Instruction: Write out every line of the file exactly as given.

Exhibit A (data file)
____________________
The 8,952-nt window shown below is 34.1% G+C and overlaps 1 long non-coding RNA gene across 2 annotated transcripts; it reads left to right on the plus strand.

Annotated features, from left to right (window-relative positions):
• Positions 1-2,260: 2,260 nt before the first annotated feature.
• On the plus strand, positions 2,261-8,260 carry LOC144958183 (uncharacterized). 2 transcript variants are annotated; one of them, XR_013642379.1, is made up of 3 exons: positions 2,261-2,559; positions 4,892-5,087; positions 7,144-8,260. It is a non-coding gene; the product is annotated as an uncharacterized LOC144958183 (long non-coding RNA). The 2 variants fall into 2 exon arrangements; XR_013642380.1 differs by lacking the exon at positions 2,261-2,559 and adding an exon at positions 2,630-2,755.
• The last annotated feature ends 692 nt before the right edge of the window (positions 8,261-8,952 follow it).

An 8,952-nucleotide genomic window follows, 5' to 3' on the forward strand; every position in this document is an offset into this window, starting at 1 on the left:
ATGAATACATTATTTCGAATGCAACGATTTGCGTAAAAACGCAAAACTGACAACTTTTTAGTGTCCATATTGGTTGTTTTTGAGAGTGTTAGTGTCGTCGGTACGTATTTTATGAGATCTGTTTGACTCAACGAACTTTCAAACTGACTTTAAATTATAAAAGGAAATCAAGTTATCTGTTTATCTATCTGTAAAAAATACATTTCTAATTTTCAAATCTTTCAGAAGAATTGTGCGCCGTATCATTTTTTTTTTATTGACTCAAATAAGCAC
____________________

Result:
The 8,952-nt window shown below is 34.1% G+C and overlaps 1 long non-coding RNA gene across 2 annotated transcripts; it reads left to right on the plus strand.

Annotated features, from left to right (window-relative positions):
• Positions 1-2,260: 2,260 nt before the first annotated feature.
• On the plus strand, positions 2,261-8,260 carry LOC144958183 (uncharacterized). 2 transcript variants are annotated; one of them, XR_013642379.1, is made up of 3 exons: positions 2,261-2,559; positions 4,892-5,087; positions 7,144-8,260. It is a non-coding gene; the product is annotated as an uncharacterized LOC144958183 (long non-coding RNA). The 2 variants fall into 2 exon arrangements; XR_013642380.1 differs by lacking the exon at positions 2,261-2,559 and adding an exon at positions 2,630-2,755.
• The last annotated feature ends 692 nt before the right edge of the window (positions 8,261-8,952 follow it).

An 8,952-nucleotide genomic window follows, 5' to 3' on the forward strand; every position in this document is an offset into this window, starting at 1 on the left:
ATGAATACATTATTTCGAATGCAACGATTTGCGTAAAAACGCAAAACTGACAACTTTTTAGTGTCCATATTGGTTGTTTTTGAGAGTGTTAGTGTCGTCGGTACGTATTTTATGAGATCTGTTTGACTCAACGAACTTTCAAACTGACTTTAAATTATAAAAGGAAATCAAGTTATCTGTTTATCTATCTGTAAAAAATACATTTCTAATTTTCAAATCTTTCAGAAGAATTGTGCGCCGTATCATTTTTTTTTTATTGACTCAAATAAGCAC